The Alpha is a wearable with niche appeal for sure, but the collective package isn't entirely terrible and it feels far more complete than such a conceptual product like this has any business being.
- Snapdragon Wear 2100 SoC
- 1GB RAM
- 8GB storage (non-expandable)
- 5-megapixel camera
- 500mAh battery w/ fast charging
- Bluetooth 4.1
- 4G LTE (optional)
- Hand gesture navigation
- 4.01-inch 960×192 curved flexible "Full View" OLED
The Nubia Alpha (styled as ‘Nubia α’) features an all-metal build, optional 4G and centres around a flexible 4.01-inch “Full View” OLED display. It packs in fitness tracking mobile payment capabilities and a 5-megapixel camera for stills and video calling too.
Nubia Alpha Price and Release Date
Nubia hasn’t yet set a launch date for the Alpha, simply promising that the watch will arrive sometime in 2019. The base Bluetooth and Wi-Fi model will sell for €549 (around £476), while the 4G-LTE version will cost €649 (about £562).
When I saw that Nubia had brought a new version of the Alpha to MWC 2019, I had to see it for myself. Unsurprisingly, it’s a strange looking device; one that the team behind it describes as “inspired by sci-fi,” and it’s easy to see why.
A thin 4-inch curved OLED display runs in a thin inch-wide strip around your wrist. Unlike smartwatches and fitness trackers such as the similarly-curved Samsung Gear Fit2, the Alpha’s display extends far further around the wrist, with a more aggressive curve too. What’s more, there’s a surprising amount of flex to the display, meaning that it’ll be able to bend to fit smaller-wristed folk if needed.
Swiping across the display itself seems intuitive enough, with the custom UI (no Wear OS here) presenting a watch face, quick settings and app shortcuts by default. A swipe to the left also reveals an apps menu, with features like WeChat and Alipay integration featured on the Chinese model I was testing.
It’s a surprisingly rich and in-depth operating system for a wearable and one that I was expecting to generate a lot more latency on, considering the experience is driven by the now ancient Snapdragon Wear 2100, backed up by 1GB (which is admittedly more than your average Wear OS smartwatch).
The selection of toggles and quick-settings are considered and easily reachable but I wouldn’t say the collective effect makes for an attractive user experience. I didn’t get to a messaging app in my brief time with the Alpha but I can’t image text entry is the most enjoyable experience either. Other experiences like zooming in and trying to use multi-touch on images within the gallery proved less than ideal.
Being an OLED panel, the display offers pleasing colours, contrast and surprisingly good viewing angles – particularly important when viewing a screen on your wrist, rather than in your hand, as more often than not you’ll be looking at it off-angle. Its curved nature means that the way it catches reflections can make legibility difficult in certain situations too.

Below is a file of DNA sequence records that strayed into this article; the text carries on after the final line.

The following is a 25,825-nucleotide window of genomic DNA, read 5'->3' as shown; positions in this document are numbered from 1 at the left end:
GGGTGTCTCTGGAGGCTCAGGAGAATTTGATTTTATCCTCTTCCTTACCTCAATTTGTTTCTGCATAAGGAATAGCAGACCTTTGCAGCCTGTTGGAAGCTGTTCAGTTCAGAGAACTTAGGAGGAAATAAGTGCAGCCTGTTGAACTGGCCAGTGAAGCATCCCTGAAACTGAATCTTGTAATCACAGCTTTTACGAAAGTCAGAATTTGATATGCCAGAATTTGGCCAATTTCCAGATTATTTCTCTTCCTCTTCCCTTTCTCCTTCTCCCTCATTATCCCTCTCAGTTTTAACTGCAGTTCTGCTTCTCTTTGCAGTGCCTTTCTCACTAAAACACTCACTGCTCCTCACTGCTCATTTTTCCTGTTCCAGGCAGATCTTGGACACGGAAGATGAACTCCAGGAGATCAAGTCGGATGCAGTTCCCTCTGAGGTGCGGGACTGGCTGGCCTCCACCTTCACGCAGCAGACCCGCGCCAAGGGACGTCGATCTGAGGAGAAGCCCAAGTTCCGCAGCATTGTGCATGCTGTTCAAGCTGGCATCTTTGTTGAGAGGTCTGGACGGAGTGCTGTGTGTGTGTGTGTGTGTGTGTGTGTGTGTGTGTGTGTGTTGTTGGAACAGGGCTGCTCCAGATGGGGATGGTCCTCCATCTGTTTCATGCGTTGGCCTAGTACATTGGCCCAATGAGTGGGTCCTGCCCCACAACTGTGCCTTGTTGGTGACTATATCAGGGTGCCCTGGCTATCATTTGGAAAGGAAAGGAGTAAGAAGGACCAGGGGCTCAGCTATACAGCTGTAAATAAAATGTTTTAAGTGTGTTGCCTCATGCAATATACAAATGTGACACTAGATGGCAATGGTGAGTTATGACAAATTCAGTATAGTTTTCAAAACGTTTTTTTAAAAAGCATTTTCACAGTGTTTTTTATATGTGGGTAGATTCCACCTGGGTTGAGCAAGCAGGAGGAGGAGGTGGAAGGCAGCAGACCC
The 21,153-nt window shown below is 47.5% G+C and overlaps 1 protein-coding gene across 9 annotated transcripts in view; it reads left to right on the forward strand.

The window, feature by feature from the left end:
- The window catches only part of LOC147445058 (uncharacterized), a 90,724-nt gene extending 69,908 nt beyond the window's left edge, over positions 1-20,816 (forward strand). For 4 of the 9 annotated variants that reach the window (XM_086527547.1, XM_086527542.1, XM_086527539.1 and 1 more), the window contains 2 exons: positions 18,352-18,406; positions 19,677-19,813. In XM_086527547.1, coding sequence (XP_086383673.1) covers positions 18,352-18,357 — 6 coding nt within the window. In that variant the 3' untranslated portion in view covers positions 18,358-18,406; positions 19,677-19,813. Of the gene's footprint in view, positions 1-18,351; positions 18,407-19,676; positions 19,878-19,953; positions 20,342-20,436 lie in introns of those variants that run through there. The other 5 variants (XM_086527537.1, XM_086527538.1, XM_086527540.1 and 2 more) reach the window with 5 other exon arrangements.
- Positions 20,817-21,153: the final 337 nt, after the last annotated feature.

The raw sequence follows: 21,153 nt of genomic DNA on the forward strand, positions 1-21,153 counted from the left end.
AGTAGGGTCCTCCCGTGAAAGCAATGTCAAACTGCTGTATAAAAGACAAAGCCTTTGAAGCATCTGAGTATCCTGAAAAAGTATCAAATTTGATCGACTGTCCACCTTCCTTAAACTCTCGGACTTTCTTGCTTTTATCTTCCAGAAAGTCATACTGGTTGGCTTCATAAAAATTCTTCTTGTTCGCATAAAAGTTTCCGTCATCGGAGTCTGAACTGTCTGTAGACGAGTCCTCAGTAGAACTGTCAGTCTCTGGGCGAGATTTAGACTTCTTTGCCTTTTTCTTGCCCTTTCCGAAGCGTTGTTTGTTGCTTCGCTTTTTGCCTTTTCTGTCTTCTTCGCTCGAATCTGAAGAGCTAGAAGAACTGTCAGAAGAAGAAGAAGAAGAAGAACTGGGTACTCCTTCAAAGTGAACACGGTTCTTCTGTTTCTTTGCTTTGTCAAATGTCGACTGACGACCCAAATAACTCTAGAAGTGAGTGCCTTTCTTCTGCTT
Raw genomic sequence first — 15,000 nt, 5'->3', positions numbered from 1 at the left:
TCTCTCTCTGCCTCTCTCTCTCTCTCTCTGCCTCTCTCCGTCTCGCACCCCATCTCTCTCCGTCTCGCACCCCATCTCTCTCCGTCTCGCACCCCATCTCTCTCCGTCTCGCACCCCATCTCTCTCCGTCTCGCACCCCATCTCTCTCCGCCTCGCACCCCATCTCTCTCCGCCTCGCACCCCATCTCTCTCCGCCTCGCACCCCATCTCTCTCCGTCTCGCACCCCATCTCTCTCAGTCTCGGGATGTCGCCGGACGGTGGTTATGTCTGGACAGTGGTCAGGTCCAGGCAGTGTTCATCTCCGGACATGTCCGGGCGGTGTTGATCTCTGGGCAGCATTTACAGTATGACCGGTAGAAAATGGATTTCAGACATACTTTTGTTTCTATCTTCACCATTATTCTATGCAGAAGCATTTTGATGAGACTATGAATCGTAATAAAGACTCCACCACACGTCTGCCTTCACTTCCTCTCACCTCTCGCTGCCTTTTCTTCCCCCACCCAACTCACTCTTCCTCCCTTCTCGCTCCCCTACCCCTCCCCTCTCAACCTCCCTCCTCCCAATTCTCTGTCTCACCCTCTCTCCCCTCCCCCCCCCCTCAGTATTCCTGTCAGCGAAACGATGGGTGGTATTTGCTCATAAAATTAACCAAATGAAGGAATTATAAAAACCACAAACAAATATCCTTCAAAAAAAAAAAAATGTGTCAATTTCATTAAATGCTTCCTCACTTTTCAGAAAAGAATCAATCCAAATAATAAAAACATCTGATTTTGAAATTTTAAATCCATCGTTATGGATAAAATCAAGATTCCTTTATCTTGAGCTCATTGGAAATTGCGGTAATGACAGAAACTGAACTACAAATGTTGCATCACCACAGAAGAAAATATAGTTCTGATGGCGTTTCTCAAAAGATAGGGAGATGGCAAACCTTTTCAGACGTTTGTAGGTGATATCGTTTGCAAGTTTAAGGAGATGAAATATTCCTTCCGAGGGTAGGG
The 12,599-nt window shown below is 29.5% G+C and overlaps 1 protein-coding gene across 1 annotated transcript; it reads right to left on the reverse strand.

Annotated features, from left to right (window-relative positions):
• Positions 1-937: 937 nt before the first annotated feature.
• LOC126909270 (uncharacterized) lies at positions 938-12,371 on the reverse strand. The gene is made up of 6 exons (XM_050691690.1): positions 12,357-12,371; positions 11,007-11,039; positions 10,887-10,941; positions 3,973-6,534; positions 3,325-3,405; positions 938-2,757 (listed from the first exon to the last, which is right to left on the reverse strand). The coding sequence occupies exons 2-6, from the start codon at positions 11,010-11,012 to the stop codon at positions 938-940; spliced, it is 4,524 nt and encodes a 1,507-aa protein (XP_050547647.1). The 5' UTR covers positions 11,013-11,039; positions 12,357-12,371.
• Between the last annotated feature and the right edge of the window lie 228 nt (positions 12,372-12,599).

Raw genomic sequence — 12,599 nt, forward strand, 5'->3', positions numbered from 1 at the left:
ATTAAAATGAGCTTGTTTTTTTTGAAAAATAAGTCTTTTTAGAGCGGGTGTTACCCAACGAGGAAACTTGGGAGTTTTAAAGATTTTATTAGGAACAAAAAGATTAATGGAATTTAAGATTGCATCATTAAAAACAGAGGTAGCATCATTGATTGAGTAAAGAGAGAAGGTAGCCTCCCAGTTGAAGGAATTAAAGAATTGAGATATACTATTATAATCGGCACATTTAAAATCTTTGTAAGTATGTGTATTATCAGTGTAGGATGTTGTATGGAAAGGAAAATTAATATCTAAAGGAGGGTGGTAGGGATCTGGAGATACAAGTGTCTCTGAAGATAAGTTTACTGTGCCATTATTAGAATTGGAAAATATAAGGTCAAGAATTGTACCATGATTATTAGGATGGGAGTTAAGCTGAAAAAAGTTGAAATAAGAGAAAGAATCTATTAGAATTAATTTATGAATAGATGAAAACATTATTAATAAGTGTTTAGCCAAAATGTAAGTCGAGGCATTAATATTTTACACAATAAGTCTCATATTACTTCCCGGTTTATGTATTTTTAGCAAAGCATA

The 960×192 resolution actually renders text with plenty of clarity and there’s an always-on mode so you can glance to check the time at a moment’s notice.
As for the build of the Alpha, it feels like a surprisingly sturdy and solid wearable. The screen is skirted by two rounded metal ‘shoulders’ that both protect the part of the display most likely to take a knocking and house a sensor and the Alpha’s single 5-megapixel camera, respectively.
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The sensor adds an additional means of interaction, letting you wave your hand over the front of the Alpha to navigate through menus and the like. Potentially useful in theory but too unreliable in practice to be genuinely worth bothering with.
As for the camera, it doesn’t look like much and while I didn’t pull samples from it to inspect on a larger display, I doubt they’ll be giving the likes of the Pixel 3 cause for concern. The camera’s inclusion is more likely meant for video calls and other such functionality and while I wouldn’t hazard using it in dim lighting, it seemed like a serviceable inclusion.
With fitness tracking and potentially LTE functionality built in, the 500mAh battery sounds like its far too small to grant a user much longevity but, unsurprisingly, the short time with the Alpha wasn’t enough to gain insight into just how quickly that stone sinks. Thankfully, Nubia has granted the wearable fast charging and with such a small cell size there’s little doubt that it won’t fill back up quickly enough.
Speaking of the LTE model, (that’s the version pictured in this article) it’s coated in 18-karat gold and doesn’t have to do much to catch your attention. If this seems too flashy, there’s also a black SKU, although it’s unknown if that is explicitly the Wi-Fi-only version or you’ll be able to get both connectivity options in either finish.
The word that I keep finding myself using when talking about the Nubia Alpha is “surprising”. Collectively this product shouldn’t work but it does, sort of. Now, that doesn’t mean to say I expect everyone to start ditching their iPhones and throwing an Alpha on their wrist, but for such an unusual product with decidedly niche appeal, Nubia has given it a surprising (there’s that word again) amount of thought and attention.
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